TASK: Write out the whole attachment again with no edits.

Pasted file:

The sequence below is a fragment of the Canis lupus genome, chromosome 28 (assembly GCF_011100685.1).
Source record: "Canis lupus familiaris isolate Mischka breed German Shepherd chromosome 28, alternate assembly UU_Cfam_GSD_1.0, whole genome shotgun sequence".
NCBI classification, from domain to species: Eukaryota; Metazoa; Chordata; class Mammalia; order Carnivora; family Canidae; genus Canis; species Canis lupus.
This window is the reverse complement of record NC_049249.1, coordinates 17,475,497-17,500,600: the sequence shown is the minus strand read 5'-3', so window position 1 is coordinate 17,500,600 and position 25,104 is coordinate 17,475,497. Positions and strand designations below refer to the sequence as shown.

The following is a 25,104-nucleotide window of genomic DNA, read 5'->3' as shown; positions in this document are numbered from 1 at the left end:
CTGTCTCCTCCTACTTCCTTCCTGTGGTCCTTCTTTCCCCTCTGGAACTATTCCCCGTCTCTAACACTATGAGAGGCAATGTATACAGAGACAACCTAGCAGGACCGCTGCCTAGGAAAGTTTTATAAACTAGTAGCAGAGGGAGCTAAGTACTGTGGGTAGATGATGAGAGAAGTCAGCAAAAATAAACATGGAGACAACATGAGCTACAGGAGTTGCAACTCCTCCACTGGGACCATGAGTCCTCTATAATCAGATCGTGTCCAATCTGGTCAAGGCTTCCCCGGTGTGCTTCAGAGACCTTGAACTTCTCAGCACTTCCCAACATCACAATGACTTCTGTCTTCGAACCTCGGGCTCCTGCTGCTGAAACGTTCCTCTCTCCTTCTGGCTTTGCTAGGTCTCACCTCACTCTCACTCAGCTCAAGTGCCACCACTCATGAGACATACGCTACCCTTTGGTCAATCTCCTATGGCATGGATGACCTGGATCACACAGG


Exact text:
The sequence below is a fragment of the Canis lupus genome, chromosome 28 (assembly GCF_011100685.1).
Source record: "Canis lupus familiaris isolate Mischka breed German Shepherd chromosome 28, alternate assembly UU_Cfam_GSD_1.0, whole genome shotgun sequence".
NCBI classification, from domain to species: Eukaryota; Metazoa; Chordata; class Mammalia; order Carnivora; family Canidae; genus Canis; species Canis lupus.
This window is the reverse complement of record NC_049249.1, coordinates 17,475,497-17,500,600: the sequence shown is the minus strand read 5'-3', so window position 1 is coordinate 17,500,600 and position 25,104 is coordinate 17,475,497. Positions and strand designations below refer to the sequence as shown.

The following is a 25,104-nucleotide window of genomic DNA, read 5'->3' as shown; positions in this document are numbered from 1 at the left end:
CTGTCTCCTCCTACTTCCTTCCTGTGGTCCTTCTTTCCCCTCTGGAACTATTCCCCGTCTCTAACACTATGAGAGGCAATGTATACAGAGACAACCTAGCAGGACCGCTGCCTAGGAAAGTTTTATAAACTAGTAGCAGAGGGAGCTAAGTACTGTGGGTAGATGATGAGAGAAGTCAGCAAAAATAAACATGGAGACAACATGAGCTACAGGAGTTGCAACTCCTCCACTGGGACCATGAGTCCTCTATAATCAGATCGTGTCCAATCTGGTCAAGGCTTCCCCGGTGTGCTTCAGAGACCTTGAACTTCTCAGCACTTCCCAACATCACAATGACTTCTGTCTTCGAACCTCGGGCTCCTGCTGCTGAAACGTTCCTCTCTCCTTCTGGCTTTGCTAGGTCTCACCTCACTCTCACTCAGCTCAAGTGCCACCACTCATGAGACATACGCTACCCTTTGGTCAATCTCCTATGGCATGGATGACCTGGATCACACAGG